Madeloni testifies in opposition to Holyoke takeover

Holyoke Teachers Association member Dorothy Albrecht called the threatened state takeover of Holyoke Public Schools “anti-American” during her testimony before the Board of Secondary and Elementary Education. Holyoke Teachers Association member Dorothy Albrecht called the threatened state takeover of Holyoke Public Schools “anti-American” during her testimony before the Board of Elementary and Secondary Education.

MTA President Barbara Madeloni and Holyoke Teachers Association member Dorothy Albrecht testified in opposition to a threatened state takeover of the Holyoke Public Schools at a Board of Elementary and Secondary Education hearing on Tuesday, March 24.

“Putting a school into receivership is a drastic and disruptive action precisely because it undercuts the foundation of public education.”MTA President
Barbara Madeloni

The board reviewed a report on the Holyoke schools prepared by the Department of Elementary and Secondary Education. Education Commissioner Mitchell Chester told the board that he wants it to vote on whether to place Holyoke schools into receivership at one of its next two monthly meetings, in April or May.

Several people who had tried to sign up to testify were told that speaking slots were already full, even though the board did not exhaust the 30 minutes it routinely sets aside for public comment. When Holyoke School Committee member Erin Brunelle tried to raise a concern about the accuracy of the information the board was hearing from the authors of the district review, BESE Chair Paul Sagan told her she could not speak from the audience.

Testimony by MTA President Barbara Madeloni to the Board of Elementary and Secondary Education  on the Holyoke Public Schools

March 24, 2015

Thank you for giving me this opportunity to speak, and welcome to the board, Chairman Sagan. My name is Barbara Madeloni, and I am president of the Massachusetts Teachers Association. Since the last meeting I have reviewed the DESE report on the Holyoke Public Schools. What I read tells me that, even by the narrow standards defined by the department, the district is moving in the right direction. Programs are in place and improvements are beginning to take root. Based upon this report, state takeover of the district is not warranted.

Putting a school into receivership is a drastic and disruptive action precisely because it undercuts the foundation of public education, which is that our schools represent and are governed by democratic institutions and processes. History has certainly taught us to beware the leader who claims we will be better off if we give up democratic rights and principles.

In reviewing the DESE report, I find it astonishing that it does not include a picture of the complicated lives of the children of Holyoke, the real efforts being made every day to support children, and the wide disparities in resources between the Holyoke Public Schools and those in wealthier communities. This disparity is real – art classes, field trips, musical instruments, and up-to-date buildings and technology. What the DESE report does not mention, and what we learn from Holyoke, is that we still have a very long way to go to make sure that our children’s lives are not determined by the color of their skin, their first language spoken or the size of their parents’ bank account.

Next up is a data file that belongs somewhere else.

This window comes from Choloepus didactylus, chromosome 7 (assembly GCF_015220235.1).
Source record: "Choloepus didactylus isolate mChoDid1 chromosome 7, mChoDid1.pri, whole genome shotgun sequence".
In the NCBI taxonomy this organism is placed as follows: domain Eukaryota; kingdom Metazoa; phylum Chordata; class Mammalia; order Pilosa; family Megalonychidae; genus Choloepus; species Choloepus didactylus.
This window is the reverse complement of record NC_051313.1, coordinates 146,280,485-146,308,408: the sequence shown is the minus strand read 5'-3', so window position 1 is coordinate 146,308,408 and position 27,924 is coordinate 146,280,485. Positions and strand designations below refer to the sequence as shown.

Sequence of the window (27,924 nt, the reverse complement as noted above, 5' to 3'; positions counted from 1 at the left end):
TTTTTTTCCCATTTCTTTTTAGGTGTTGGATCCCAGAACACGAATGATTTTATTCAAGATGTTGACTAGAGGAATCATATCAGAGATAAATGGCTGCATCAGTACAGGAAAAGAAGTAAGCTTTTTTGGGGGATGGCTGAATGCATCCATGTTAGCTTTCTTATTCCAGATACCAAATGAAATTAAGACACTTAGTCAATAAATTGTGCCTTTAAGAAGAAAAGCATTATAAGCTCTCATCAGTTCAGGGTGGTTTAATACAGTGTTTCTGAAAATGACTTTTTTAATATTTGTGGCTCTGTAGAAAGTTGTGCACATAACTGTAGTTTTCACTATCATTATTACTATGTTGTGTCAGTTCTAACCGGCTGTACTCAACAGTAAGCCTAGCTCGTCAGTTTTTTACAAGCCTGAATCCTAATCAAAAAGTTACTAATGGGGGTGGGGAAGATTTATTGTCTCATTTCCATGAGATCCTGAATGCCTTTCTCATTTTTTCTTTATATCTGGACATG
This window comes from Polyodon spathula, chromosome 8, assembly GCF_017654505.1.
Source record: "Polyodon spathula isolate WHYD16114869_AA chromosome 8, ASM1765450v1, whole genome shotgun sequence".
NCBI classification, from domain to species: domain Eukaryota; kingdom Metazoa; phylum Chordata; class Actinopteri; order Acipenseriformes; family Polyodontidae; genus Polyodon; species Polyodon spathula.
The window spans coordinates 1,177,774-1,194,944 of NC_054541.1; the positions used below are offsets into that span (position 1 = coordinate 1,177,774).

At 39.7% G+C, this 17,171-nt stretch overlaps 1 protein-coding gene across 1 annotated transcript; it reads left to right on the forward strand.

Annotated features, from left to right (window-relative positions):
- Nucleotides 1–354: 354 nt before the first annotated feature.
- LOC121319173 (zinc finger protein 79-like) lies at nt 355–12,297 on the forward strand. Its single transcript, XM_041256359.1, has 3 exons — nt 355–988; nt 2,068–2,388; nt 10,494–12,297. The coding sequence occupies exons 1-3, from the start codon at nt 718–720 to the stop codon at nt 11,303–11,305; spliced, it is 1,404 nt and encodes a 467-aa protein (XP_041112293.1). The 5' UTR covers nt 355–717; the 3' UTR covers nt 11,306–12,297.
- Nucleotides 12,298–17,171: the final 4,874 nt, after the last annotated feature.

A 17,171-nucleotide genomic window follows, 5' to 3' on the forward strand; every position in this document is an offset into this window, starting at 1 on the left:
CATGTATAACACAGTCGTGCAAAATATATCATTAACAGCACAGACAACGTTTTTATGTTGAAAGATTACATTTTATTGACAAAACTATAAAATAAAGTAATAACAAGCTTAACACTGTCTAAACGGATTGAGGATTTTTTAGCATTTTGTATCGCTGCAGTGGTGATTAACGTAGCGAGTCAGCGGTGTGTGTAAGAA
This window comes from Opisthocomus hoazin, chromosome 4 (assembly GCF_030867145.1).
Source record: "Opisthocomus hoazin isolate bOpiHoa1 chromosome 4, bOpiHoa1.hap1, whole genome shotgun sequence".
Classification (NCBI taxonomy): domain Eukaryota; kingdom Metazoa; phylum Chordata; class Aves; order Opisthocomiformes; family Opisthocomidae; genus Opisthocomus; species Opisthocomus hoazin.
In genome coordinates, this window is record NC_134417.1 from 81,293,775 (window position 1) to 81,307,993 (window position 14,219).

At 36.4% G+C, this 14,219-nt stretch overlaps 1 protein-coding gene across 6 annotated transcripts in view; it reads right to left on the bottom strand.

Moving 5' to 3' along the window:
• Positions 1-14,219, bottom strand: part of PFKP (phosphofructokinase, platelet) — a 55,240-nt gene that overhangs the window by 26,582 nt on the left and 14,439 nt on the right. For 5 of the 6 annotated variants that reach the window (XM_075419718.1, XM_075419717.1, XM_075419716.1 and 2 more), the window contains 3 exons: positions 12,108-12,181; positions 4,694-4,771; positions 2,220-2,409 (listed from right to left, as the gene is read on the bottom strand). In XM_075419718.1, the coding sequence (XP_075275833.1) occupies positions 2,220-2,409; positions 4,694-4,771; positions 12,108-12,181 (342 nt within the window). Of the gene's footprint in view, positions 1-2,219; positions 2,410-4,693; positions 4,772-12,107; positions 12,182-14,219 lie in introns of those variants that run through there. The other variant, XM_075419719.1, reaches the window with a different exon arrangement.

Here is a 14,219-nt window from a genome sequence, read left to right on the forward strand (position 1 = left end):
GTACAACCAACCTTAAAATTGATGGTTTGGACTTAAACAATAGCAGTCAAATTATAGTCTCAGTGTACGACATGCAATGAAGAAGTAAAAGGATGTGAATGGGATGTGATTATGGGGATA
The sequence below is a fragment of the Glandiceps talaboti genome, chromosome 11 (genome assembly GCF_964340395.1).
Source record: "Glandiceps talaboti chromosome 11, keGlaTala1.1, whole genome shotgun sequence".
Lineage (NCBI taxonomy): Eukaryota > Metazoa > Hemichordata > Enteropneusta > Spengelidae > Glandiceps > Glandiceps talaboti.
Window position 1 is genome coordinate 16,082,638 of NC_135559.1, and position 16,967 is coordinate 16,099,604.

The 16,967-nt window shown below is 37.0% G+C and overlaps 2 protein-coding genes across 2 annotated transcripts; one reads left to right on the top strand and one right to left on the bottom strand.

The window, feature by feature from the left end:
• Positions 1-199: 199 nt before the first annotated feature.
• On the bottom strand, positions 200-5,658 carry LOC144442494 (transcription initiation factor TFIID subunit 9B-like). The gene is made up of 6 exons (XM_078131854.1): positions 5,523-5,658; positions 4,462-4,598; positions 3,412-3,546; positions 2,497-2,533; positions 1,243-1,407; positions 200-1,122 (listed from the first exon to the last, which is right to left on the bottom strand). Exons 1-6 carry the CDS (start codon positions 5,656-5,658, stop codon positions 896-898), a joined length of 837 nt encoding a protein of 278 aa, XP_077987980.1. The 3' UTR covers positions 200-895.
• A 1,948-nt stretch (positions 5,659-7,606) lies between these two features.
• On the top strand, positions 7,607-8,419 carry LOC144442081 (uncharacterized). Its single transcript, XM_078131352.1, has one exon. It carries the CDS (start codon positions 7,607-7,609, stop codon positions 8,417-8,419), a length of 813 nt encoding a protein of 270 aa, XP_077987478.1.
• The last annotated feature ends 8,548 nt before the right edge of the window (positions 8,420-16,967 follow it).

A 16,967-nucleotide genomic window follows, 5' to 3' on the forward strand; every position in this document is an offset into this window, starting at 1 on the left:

In order to understand and respond appropriately to this context, we need to take a new approach. For the past year, the Holyoke Teachers Association has been working closely with the community to identify issues in the district and determine the best strategies for moving forward. Thus, I was troubled and confused by the assertion that the HTA is an obstacle to improving the schools. The HTA and the MTA are continuing to hold member and community forums in which we ask: What are the schools the children of Holyoke deserve and what do we need in order to achieve that vision?

We are still gathering input and will have specific recommendations by April. But here are just a few of the suggestions to give you a flavor of what we’re hearing.

  • Any plan must take into account the economic and racial injustice that pervades the community.
  • Early education and early intervention are a necessity.
  • Teachers need autonomy and to be respected as professionals.
  • We need to reduce class sizes.
  • Stop the endless testing and paperwork. Give us time to know our students and time to teach.

We urge you make sure you understand the full dimension of the conditions that exist in Holyoke before you make any determination about what’s needed in the community. We urge you to join us in listening to educators and parents. If you do, you will understand our passionate advocacy for seeking more resources, focusing on early education, addressing students’ social and emotional needs and working with the community, parents and educators to attack economic and racial injustice in Holyoke. Indeed, we strongly urge you to hold the April BESE meeting in Holyoke at a time when educators, parents and students can attend so that you can hear their voices. Holyoke’s students and educators deserve no less.

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